Dvorák in Malaysia

0 of 5 stars

Carnival – Concert Overture, Op.92
Concerto for cello and orchestra in B minor, Op.104
The Water Goblin – Symphonic Poem, Op.107

Torleif Thedéen (cello)

Malaysian Philharmonic Orchestra
Kees Bakels

Recorded December 2001, Dewan Filharmonik Petronas Hall, Kuala Lumpur, Malaysia

Reviewed by: Colin Anderson

Reviewed: October 2002
CD No: BIS-CD-1276

Go straight to the last track, Carnival, to sample both the orchestral playing and recording. The Malaysian Philharmonic gave its first concert in August 1998. In the three years elapsed until this recording Amsterdam-born Music Director Kees Bakels seems to have done an amazing job. The playing is first-rate and the players are obviously excellent; more importantly, this is an orchestra that plays with character and commitment, and listens to each other. Fresh and spirited, Carnival breezes along with confidence and vivid detail. The recording presents a big and deep acoustic, not over-resonant, in which space and tone make a colourful impact naturally.

Bakels makes a perfectly timed accelerando at Carnival’s close to bring the house down – his orchestra is flying without being pushed. This blend of spontaneity and expert preparation continues in The Water Goblin, one of Dvorák’s four orchestral depictions of Erben’s mythological ballads. There’s some beautiful playing from the strings and the whole has a tangible atmosphere that beguiles the ear and sustains the story. Just occasionally I would have traded some bright textures for a little more depth of sonority and something less brilliant – there’s a sinister edge to these late Dvorák works that Bakels doesn’t quite have the measure of in the way that Chalabala, Kertesz and Kubelík did, nor Harnoncourt today. There’s no doubting the Malaysian vibrancy though, nor the heartfelt playing.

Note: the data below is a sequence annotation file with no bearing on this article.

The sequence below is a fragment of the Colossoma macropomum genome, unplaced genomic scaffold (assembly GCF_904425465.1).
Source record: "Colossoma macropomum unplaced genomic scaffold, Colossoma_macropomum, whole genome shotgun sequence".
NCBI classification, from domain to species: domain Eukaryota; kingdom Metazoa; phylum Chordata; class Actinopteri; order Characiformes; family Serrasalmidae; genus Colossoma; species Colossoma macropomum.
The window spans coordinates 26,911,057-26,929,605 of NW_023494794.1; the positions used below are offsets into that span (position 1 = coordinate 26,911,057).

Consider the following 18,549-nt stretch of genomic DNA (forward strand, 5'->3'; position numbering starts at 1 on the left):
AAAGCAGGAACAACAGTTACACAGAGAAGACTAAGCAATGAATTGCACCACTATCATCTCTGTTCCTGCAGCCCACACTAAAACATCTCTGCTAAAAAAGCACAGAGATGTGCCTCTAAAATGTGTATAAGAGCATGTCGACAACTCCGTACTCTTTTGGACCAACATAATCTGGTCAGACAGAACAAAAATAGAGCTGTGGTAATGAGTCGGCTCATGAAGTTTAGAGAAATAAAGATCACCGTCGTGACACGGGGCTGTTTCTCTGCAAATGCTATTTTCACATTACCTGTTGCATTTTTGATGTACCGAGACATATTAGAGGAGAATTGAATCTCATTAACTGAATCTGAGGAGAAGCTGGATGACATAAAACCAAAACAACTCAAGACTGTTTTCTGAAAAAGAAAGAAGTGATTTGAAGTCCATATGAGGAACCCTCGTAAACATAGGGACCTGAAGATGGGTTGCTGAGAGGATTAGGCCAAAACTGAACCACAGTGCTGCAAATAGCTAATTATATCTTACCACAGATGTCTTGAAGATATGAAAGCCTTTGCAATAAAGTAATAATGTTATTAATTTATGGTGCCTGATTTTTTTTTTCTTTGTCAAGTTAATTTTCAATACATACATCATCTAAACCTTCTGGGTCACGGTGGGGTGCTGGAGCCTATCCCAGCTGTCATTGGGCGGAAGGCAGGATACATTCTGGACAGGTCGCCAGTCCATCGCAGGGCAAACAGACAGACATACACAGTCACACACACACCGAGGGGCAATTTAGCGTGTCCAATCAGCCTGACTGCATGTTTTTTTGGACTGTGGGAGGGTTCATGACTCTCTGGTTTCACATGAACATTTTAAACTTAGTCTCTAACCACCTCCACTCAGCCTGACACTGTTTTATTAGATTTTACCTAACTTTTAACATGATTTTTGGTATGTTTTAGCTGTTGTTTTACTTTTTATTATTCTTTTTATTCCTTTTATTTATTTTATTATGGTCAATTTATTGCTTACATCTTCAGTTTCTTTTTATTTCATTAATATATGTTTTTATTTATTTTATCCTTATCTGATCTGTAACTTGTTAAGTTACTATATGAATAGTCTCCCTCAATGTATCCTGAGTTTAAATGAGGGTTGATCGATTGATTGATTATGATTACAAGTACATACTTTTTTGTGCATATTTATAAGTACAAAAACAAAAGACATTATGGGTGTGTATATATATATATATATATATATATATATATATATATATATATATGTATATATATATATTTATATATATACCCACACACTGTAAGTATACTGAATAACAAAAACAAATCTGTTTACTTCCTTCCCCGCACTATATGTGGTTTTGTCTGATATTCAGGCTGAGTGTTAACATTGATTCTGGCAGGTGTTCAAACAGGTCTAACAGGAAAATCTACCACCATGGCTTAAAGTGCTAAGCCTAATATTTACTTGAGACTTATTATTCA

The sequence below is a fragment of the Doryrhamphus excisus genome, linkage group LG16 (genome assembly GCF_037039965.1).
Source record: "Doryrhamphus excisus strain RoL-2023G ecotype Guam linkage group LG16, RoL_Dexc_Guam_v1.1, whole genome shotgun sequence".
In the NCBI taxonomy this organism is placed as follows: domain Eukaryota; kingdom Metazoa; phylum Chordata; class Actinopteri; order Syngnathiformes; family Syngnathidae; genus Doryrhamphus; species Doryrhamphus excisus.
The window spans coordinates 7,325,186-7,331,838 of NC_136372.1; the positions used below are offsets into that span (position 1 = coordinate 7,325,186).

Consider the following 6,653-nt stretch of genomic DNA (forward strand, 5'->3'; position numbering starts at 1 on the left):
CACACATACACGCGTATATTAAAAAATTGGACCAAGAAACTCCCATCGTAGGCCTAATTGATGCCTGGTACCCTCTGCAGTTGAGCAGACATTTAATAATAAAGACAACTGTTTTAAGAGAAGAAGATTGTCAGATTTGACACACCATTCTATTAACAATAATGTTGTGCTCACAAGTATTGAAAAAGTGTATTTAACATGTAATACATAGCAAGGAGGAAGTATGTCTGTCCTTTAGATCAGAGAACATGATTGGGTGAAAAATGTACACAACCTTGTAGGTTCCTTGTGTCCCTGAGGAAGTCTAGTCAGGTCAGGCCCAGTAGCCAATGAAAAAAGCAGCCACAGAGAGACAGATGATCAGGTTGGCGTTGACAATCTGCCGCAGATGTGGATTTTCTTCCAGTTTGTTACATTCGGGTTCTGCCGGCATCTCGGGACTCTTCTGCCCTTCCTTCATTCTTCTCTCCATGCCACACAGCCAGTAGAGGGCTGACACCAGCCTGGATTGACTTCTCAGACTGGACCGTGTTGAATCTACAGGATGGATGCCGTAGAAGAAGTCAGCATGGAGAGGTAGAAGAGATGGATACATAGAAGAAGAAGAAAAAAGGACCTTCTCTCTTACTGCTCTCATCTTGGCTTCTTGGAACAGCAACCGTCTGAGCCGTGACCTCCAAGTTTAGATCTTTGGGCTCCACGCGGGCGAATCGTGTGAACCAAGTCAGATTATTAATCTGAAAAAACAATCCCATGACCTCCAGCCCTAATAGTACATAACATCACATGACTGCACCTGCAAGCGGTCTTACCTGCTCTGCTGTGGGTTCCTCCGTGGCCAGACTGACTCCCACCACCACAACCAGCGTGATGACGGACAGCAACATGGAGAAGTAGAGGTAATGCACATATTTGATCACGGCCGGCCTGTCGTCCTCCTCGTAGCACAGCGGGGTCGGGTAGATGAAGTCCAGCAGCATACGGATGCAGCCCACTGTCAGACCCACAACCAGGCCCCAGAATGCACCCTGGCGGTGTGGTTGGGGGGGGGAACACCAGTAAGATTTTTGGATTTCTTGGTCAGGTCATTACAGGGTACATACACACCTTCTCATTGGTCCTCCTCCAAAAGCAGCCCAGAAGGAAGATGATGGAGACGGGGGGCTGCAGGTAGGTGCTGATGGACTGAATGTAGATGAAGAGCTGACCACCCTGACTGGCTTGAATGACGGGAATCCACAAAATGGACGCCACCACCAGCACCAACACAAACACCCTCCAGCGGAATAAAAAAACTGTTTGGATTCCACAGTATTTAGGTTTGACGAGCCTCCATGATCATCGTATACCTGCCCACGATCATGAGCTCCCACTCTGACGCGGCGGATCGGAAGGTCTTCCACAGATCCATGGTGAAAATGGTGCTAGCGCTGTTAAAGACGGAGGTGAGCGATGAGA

The meat of this CD is the America-written Cello Concerto; the spotlight is on Torleif Thedéen, although thankfully not in terms of the aural spotlight – he is given a concert-hall balance. This allows us to hear all the orchestral commentary with ease. The opening exposition highlights the woodwinds’ and horn’s musicianship – a test easily passed – and Bakels’s conducting is very expressive without being indulgent. Thedéen doesn’t dominate, and while his beautifully-sounded and totally secure rendition is in many ways beyond criticism, he doesn’t make the piece ’his’ in the same way as, say, Rostropovich and du Pré, or, more to my taste, Maurice Gendron and Janos Starker. Thedéen’s restraint certainly makes a welcome rest-cure from the personality cult. The opening of the slow movement is especially tender. This is a version to keep on the shelf for when a discriminating and intelligent account of the music is required. Overall, this CD is an impressive calling-card from Kuala Lumpur.

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